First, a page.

BrondaBailey’s Weblog

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Fillmore – the once (and hopefully not future) capital of Utah

Utah Territorial Statehouse

I looked carefully - there was no do not touch sign.

Utah Territorial Statehouse

Here's a picture of the architectural drawings. FUN FACT: The same guy (Truman O. Angell) designed the Territorial Capitol building and the Salt Lake Temple.

Utah Territorial Statehouse

It's officially called the "Territorial Statehouse" on the brochure - but since it wasn't ever the capitol when Utah was a state, I don't understand why they call it a "statehouse."

One of the unfortunate totally awesome things about being in a family with a history teacher is that you get dragged off to all kinds of places that normal people don’t find terribly interesting. Lindsie had to go to the Golden Spike National Historic Site once with me and a few years back Brenda and I spent a lovely weekend in Vernal for our anniversary so I could take some pictures of petroglyphs inside Dinosaur National Monument too. Since we went down to St. George this weekend, I decided we should stop on our way back at Fillmore so I could see the Territorial capitol. I’ve talked about it in Utah Studies class for years, but I’d never been there, so this seemed like a good chance to snag some pictures for my power point presentation in class and have a nice break from driving.

WARNING: HISTORY CONTENT AHEAD – And so Brenda, Luke and I pulled off the freeway into the thriving metropolis of Fillmore, Utah (population as of 2000: 2,253.) In 1850, Utah Territory was created. It was a lot smaller than Brigham Young’s original plan for a State of Deseret, but still much larger than today’s Utah (woot, Utah once owned most of Nevada!) Despite being settled before many other cities in Utah (Cedar City was founded the same year, Logan seven years later, and St. George 10 years later) Fillmore never really caught on with people as a great place to live. As a city, it came into being when Brigham Young, who had been appointed governor in the year before, chose it as the site for the new territorial capital in 1851. Utah was still larger then (see the map) and the site was chosen because of it was basically at the geographical center of the territory. That may not make much sense in today’s world of instant communication, but I think for the time period it was a novel solution to the problem of everything being a very long horse ride away.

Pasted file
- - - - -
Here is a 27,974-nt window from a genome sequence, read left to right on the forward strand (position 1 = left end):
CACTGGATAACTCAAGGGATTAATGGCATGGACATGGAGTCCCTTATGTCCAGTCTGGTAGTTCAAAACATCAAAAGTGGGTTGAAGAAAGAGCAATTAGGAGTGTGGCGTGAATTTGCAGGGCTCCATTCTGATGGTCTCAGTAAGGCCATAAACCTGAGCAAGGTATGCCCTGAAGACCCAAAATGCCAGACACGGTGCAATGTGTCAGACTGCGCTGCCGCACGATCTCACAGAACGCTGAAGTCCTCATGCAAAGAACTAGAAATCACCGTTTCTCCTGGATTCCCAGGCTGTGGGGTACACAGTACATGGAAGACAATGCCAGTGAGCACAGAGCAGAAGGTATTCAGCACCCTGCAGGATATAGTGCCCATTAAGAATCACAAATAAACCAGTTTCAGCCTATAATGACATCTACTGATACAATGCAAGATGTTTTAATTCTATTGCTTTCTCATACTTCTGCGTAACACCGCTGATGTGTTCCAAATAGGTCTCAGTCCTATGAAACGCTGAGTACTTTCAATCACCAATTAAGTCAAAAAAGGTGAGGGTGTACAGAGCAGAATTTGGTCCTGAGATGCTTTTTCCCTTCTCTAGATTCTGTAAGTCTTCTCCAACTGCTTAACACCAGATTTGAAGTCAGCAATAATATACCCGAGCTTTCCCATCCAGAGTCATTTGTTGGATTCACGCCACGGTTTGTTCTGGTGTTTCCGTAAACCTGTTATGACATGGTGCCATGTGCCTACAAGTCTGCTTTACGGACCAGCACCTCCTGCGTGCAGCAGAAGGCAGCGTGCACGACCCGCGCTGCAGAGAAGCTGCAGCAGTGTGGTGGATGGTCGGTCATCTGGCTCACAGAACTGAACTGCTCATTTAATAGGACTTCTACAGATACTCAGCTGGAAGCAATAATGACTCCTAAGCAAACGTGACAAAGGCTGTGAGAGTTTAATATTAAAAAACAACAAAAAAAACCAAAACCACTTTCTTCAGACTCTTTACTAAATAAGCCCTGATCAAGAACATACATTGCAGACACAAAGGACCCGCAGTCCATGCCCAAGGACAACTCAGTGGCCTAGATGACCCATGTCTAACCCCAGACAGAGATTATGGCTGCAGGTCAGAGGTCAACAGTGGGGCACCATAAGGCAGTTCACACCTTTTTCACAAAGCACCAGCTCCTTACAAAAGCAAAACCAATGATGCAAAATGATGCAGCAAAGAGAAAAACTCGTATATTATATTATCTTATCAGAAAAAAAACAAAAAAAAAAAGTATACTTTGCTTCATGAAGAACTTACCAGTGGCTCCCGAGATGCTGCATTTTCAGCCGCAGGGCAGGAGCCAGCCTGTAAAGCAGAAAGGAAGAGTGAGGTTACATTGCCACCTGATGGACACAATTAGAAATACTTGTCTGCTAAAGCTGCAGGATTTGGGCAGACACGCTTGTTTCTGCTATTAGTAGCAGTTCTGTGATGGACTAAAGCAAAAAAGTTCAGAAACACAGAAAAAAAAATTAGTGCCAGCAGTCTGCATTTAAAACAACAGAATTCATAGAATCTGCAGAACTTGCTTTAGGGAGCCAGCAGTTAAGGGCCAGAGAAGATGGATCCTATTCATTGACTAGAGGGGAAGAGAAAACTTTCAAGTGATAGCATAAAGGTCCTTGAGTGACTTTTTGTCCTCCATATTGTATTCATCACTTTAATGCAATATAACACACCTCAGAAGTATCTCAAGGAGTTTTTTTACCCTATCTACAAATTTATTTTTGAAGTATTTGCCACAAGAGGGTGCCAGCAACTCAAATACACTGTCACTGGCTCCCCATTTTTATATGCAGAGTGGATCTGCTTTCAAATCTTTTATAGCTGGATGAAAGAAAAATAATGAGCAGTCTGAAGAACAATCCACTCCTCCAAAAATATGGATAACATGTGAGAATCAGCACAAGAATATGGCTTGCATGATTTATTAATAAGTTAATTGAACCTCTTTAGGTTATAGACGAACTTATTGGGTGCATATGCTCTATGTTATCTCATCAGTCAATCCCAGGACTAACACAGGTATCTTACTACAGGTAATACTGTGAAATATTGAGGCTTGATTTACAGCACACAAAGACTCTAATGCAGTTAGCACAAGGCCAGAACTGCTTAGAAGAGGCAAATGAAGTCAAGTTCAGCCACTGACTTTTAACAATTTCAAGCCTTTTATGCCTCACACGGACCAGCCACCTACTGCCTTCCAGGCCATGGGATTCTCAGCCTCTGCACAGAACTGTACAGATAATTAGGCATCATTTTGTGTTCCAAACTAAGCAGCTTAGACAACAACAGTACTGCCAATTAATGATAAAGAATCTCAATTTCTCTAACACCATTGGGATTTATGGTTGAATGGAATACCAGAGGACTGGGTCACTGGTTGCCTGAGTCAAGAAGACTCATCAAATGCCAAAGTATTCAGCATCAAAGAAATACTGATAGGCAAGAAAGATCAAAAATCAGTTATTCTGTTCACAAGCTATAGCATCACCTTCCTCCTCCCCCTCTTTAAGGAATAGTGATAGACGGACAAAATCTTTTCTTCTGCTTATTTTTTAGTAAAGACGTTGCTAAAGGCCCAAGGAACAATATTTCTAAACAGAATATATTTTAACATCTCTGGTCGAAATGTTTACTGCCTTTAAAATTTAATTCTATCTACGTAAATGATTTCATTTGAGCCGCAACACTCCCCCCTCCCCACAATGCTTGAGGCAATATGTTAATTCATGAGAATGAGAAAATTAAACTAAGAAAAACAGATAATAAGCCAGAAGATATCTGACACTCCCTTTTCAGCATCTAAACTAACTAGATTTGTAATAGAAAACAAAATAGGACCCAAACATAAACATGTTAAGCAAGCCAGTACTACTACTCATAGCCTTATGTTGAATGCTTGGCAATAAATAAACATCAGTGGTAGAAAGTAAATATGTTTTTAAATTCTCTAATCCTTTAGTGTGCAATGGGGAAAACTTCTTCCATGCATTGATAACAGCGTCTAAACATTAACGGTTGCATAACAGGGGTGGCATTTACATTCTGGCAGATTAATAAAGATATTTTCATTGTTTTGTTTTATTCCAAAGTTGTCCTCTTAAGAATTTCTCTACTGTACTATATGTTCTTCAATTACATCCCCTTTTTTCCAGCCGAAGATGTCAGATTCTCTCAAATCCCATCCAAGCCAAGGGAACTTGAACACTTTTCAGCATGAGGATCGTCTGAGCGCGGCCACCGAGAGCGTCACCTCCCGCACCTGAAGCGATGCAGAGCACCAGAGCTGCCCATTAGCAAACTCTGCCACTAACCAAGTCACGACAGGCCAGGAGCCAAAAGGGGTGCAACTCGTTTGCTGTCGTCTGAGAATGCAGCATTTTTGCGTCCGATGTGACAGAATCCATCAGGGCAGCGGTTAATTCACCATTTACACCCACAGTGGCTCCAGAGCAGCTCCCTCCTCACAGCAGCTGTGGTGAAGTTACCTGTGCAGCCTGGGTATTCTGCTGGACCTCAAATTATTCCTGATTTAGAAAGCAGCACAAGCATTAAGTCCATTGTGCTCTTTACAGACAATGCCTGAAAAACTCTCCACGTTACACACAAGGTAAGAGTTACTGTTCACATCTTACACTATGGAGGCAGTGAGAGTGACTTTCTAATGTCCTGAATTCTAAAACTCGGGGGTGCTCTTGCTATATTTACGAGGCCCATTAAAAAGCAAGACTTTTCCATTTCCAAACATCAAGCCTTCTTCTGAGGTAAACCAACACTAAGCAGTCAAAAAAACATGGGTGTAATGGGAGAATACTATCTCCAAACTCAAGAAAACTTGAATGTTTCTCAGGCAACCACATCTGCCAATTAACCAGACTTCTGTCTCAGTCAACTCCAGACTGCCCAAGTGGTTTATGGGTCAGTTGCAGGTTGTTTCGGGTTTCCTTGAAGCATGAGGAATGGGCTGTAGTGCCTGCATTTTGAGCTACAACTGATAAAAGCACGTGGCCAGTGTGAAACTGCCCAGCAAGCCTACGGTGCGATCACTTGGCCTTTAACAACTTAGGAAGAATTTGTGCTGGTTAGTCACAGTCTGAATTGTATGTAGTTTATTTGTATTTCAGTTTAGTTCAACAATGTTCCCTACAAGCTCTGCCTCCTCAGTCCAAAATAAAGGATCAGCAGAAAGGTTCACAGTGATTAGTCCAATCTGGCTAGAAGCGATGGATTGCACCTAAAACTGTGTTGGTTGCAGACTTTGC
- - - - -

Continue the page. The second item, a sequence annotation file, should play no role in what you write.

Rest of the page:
Utah Territorial Statehouse

I really like this model. I do. It shows the basic outline of what the capitol was supposed to look like - and the red section is the part that was actually built. But I do admit I wonder why they let a first grader color it with a dying crayola marker. Shouldn't it, you know, look . . . good?

Unfortunately, novel ideas don’t always work out. The new city was named Fillmore (in Millard County), after one of the (somewhat) revered Presidents of our great nation – Millard Fillmore.  Naming both the city and a county after the guy may seem a little much. This was at least partially due to an attempt and a desire to keep the Mormon’s on the president’s good side, but I like to think that there was at least some gratitude on their part as well for being made a territory so quickly after settlement. One section of the capitol was completed, and used for two full and one partial session of the territorial legislature – but a much more grandiose building was planned.

Utah Territorial Statehouse

The outside walls were never even stuccoed to make them all smooth and pretty as planned. The workmen who built the building carved their initials into the rock because they thought it would later be covered up. See the "SB" in the shadow in the top center?

The attempt to curry political favor floundered though, when President Fillmore was refused re-nomination from the Whig Party (many Northern Whigs still held grudges against him for signing the Compromise of 1850 – I still do too, but I’m not a Whig.) The Whigs instead nominated the increasingly rotund war hero Winfield Scott, who lost badly to Franklin Pierce – neither one of them was incredibly popular though.  In protest over the two crappy candidates, Daniel Webster got 7,000 or so votes despite the small problem that he was, you know, dead at the time.  Anyway, President Fillmore left office and Utah Territory quickly lost its funding to finish its new capitol (as you know, Mormons weren’t very popular back in the day), which stands about like it did then, not even one quarter finished. As far as I can tell, with no money to finish the capitol building, the legislators decided that it was not worth the hassle to head to Fillmore every year (which was even smaller and less populated then, plus fewer fast food restaurants) and they switched the capital to Great Salt Lake City (which made good use of the occasion to officially chop the “Great” off the name of the city – the lake is still Great.)